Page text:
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Discipline is a must at home and in school. Discipline is the training of the mind and character; the exercise, development and control of the character, intended to produce obedience and orderly behavior. The definition above is apt enough for the type of discipline intended for the young people at school. The need for disciplining young people cannot be over-emphasized. A wise saying goes “Spare the rod and spoilt the child”. An undisciplined child becomes a spoil child.

The disciplining does not necessarily involve the use of cane. It should normally take the form of corrections by the educators through the setting of good examples and verbal corrections. It is the repeated and deliberate tendencies to incorrigibility that should involve punishments from the educator. These punishments should also be corrective and directly related to the offence. The question then arises; who is to discipline the child, the school or the home? The unequivocal answer is both the school and the home.

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The efforts of these two agencies to direct the life of the child should be complementary. The all-round development of a person cannot be achieved if one of the parties withdraws its own contribution. Before a child is of school age the discipline is solely the business of the home. At that stage, a child is already in the preparatory stage of being potentially bad or good child. The mind of the new born child being so flexible has had certain impressions made on it.

The child learns to act and behave mainly through imitation. These picked-up acts and behaviour which a child goes to the school will form the foundation upon which the school is to be built. Hence the school either inherits a light or a heavy job in this regard. Some schools are lucky to have under their care children who are already good natured and the school only needs to build and improve upon this good foundation. On the other hand the school may inherit other types of children who are real problems.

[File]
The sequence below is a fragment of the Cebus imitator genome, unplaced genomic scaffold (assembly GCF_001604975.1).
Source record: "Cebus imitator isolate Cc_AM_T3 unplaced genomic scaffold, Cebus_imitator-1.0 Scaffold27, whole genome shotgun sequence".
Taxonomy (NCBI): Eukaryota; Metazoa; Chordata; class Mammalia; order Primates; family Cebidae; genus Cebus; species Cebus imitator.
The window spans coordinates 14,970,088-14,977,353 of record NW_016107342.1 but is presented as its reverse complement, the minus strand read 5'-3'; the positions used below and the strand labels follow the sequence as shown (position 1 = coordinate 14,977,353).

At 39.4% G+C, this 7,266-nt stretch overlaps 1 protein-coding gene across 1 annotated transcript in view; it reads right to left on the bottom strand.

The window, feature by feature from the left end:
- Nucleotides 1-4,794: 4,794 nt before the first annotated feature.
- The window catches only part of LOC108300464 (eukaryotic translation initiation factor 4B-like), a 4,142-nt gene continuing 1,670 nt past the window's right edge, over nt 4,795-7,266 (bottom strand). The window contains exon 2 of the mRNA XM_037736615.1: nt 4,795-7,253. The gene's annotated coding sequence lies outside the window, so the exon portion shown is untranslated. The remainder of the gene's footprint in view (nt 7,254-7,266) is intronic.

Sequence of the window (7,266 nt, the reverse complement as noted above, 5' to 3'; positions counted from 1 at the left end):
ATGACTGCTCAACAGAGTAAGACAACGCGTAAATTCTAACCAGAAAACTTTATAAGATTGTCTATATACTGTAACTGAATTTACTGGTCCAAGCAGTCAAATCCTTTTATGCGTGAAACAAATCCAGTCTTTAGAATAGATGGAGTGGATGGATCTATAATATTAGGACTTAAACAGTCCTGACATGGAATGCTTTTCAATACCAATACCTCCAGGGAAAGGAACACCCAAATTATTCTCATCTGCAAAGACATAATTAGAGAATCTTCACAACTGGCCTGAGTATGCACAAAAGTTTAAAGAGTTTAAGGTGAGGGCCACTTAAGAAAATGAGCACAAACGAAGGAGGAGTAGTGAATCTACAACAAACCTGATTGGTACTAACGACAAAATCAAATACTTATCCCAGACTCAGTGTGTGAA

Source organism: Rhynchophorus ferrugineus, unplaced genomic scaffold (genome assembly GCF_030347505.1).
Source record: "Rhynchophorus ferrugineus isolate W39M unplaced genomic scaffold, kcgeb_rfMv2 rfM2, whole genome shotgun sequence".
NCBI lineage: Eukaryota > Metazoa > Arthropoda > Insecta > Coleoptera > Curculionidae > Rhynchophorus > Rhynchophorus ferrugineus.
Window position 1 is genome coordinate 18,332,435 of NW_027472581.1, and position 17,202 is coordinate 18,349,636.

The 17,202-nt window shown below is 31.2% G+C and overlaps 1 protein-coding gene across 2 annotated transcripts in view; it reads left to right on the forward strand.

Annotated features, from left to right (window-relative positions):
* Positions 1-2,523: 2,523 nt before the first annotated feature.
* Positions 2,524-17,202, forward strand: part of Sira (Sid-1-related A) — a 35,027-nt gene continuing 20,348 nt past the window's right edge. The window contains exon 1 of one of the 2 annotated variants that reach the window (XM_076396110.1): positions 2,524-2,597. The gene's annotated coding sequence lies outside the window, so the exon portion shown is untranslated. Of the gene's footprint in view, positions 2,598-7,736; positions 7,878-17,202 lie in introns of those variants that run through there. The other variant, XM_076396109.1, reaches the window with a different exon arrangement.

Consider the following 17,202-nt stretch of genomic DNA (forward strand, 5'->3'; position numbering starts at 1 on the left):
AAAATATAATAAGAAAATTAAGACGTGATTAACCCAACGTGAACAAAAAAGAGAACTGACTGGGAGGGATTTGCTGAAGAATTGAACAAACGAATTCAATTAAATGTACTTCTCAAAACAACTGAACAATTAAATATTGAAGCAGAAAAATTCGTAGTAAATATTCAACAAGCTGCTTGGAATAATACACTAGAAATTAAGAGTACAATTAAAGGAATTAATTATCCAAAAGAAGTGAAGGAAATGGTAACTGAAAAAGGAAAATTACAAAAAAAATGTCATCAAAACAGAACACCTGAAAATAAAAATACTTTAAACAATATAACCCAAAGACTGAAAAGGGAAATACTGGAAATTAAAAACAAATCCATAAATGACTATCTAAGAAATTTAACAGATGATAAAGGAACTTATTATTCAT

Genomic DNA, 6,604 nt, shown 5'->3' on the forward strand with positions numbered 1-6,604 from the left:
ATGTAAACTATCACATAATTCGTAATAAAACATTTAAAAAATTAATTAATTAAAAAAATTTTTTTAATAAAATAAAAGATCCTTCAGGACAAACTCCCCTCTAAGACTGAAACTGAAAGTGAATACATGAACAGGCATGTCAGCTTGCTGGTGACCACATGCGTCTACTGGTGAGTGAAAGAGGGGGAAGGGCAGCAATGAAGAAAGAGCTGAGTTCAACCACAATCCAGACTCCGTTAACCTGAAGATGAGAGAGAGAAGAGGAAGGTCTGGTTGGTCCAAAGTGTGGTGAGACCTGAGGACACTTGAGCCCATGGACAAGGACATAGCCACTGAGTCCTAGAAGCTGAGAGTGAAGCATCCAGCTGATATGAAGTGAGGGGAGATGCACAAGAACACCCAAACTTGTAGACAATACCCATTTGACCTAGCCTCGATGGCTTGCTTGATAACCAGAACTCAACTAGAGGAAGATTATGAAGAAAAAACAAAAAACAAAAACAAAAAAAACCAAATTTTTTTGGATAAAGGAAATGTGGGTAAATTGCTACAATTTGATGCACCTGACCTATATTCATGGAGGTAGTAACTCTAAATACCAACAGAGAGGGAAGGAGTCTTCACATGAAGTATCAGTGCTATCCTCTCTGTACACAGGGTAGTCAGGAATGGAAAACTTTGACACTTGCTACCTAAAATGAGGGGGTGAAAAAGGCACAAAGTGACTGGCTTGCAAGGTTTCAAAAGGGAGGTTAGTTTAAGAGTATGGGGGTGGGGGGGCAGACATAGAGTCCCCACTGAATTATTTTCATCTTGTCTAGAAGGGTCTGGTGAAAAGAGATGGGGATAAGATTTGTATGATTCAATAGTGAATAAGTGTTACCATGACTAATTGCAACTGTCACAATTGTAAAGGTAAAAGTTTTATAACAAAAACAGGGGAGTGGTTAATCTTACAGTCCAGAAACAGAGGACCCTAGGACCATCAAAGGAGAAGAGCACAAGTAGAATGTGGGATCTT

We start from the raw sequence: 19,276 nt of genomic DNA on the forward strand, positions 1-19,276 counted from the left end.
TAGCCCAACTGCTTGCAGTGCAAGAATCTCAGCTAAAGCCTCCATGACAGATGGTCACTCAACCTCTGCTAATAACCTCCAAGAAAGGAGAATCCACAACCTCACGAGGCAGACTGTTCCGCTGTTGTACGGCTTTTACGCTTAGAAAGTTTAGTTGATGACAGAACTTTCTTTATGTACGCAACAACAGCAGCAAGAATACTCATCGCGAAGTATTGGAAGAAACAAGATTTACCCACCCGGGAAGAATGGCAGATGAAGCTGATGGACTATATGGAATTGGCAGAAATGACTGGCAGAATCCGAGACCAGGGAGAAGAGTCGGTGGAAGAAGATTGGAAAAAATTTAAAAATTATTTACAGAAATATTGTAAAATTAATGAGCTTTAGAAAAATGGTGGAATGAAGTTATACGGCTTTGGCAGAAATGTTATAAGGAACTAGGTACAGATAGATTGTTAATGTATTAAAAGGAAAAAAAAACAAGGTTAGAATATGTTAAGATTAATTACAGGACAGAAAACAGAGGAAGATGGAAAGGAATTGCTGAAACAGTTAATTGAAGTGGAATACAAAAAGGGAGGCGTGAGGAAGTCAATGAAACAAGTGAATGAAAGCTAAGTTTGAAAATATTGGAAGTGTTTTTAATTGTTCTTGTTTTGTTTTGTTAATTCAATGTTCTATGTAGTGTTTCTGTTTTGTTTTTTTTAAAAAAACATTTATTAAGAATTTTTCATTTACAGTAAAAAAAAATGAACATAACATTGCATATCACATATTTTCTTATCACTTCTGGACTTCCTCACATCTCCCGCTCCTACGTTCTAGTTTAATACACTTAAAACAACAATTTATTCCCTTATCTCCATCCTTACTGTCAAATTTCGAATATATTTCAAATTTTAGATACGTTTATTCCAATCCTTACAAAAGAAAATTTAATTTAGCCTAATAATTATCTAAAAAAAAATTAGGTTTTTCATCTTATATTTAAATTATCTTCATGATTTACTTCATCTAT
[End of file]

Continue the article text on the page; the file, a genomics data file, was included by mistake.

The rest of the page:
In either case there is little the school can do however well meaning in its mission to achieve good result if the home does not work hand in hand with the school. Even when a good spade work had been done on the children with regard to discipline before the children start schooling this good spade work can be spoilt as a result of contact with other children who have not had the advantage from home. It is the duty of the school to ensure that those with pre-school good discipline are still better moulded while those still lacking in many essentials of good iscipline are made to be good. But at home where the children spend most of their time with the parents and relatives, friends and acquaintances, the good work the school is doing can either be helped or hindered. If the children are shown and made to follow the good ideas taught in the school it is necessary that what they and made to act at home be similar to the good ideas taught in the school. If what they do at home are at variance with what goes on in school the children become people of ‘two worlds’ and confusion and frustration result from these conflicting ideas.

It is for this reason that the home and the school should mutually seek advice and inquire on what is not properly understood or clear as to the proper upbringing of these children. The children should be made to understand that the home is in the school and vice versa. Neither of the two should be made a refuge from the rigours of the training of the other. When this happens well behaved, responsible and good citizens are bred. Written by Adewumi M. O.

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